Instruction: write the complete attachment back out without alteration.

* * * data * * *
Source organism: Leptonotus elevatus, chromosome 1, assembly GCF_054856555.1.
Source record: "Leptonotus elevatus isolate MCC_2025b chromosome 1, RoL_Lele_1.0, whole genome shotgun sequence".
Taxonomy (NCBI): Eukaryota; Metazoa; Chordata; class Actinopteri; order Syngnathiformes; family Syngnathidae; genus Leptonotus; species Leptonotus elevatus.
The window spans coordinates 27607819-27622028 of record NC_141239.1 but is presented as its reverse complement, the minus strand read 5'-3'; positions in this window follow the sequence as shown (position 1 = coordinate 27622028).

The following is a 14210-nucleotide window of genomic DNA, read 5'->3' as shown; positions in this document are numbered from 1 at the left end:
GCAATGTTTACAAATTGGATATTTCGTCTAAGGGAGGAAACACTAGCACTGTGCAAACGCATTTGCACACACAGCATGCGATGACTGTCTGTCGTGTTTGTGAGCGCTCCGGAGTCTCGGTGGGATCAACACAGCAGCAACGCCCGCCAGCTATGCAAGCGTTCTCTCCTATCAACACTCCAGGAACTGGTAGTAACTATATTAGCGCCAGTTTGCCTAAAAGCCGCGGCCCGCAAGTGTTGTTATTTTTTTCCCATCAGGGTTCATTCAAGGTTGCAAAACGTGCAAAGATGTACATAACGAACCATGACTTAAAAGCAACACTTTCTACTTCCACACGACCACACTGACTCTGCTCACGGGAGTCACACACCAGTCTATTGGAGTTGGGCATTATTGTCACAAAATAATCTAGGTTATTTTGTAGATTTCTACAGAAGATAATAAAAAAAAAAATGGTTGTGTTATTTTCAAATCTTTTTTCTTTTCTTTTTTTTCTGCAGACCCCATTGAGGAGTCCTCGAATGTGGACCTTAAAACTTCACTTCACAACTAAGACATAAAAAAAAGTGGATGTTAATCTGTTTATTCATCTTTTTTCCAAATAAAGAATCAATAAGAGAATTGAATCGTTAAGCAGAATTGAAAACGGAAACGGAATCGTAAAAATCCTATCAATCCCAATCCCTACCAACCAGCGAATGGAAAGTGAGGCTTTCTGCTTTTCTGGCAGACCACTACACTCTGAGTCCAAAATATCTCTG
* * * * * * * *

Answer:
Source organism: Leptonotus elevatus, chromosome 1, assembly GCF_054856555.1.
Source record: "Leptonotus elevatus isolate MCC_2025b chromosome 1, RoL_Lele_1.0, whole genome shotgun sequence".
Taxonomy (NCBI): Eukaryota; Metazoa; Chordata; class Actinopteri; order Syngnathiformes; family Syngnathidae; genus Leptonotus; species Leptonotus elevatus.
The window spans coordinates 27607819-27622028 of record NC_141239.1 but is presented as its reverse complement, the minus strand read 5'-3'; positions in this window follow the sequence as shown (position 1 = coordinate 27622028).

The following is a 14210-nucleotide window of genomic DNA, read 5'->3' as shown; positions in this document are numbered from 1 at the left end:
GCAATGTTTACAAATTGGATATTTCGTCTAAGGGAGGAAACACTAGCACTGTGCAAACGCATTTGCACACACAGCATGCGATGACTGTCTGTCGTGTTTGTGAGCGCTCCGGAGTCTCGGTGGGATCAACACAGCAGCAACGCCCGCCAGCTATGCAAGCGTTCTCTCCTATCAACACTCCAGGAACTGGTAGTAACTATATTAGCGCCAGTTTGCCTAAAAGCCGCGGCCCGCAAGTGTTGTTATTTTTTTCCCATCAGGGTTCATTCAAGGTTGCAAAACGTGCAAAGATGTACATAACGAACCATGACTTAAAAGCAACACTTTCTACTTCCACACGACCACACTGACTCTGCTCACGGGAGTCACACACCAGTCTATTGGAGTTGGGCATTATTGTCACAAAATAATCTAGGTTATTTTGTAGATTTCTACAGAAGATAATAAAAAAAAAAATGGTTGTGTTATTTTCAAATCTTTTTTCTTTTCTTTTTTTTCTGCAGACCCCATTGAGGAGTCCTCGAATGTGGACCTTAAAACTTCACTTCACAACTAAGACATAAAAAAAAGTGGATGTTAATCTGTTTATTCATCTTTTTTCCAAATAAAGAATCAATAAGAGAATTGAATCGTTAAGCAGAATTGAAAACGGAAACGGAATCGTAAAAATCCTATCAATCCCAATCCCTACCAACCAGCGAATGGAAAGTGAGGCTTTCTGCTTTTCTGGCAGACCACTACACTCTGAGTCCAAAATATCTCTG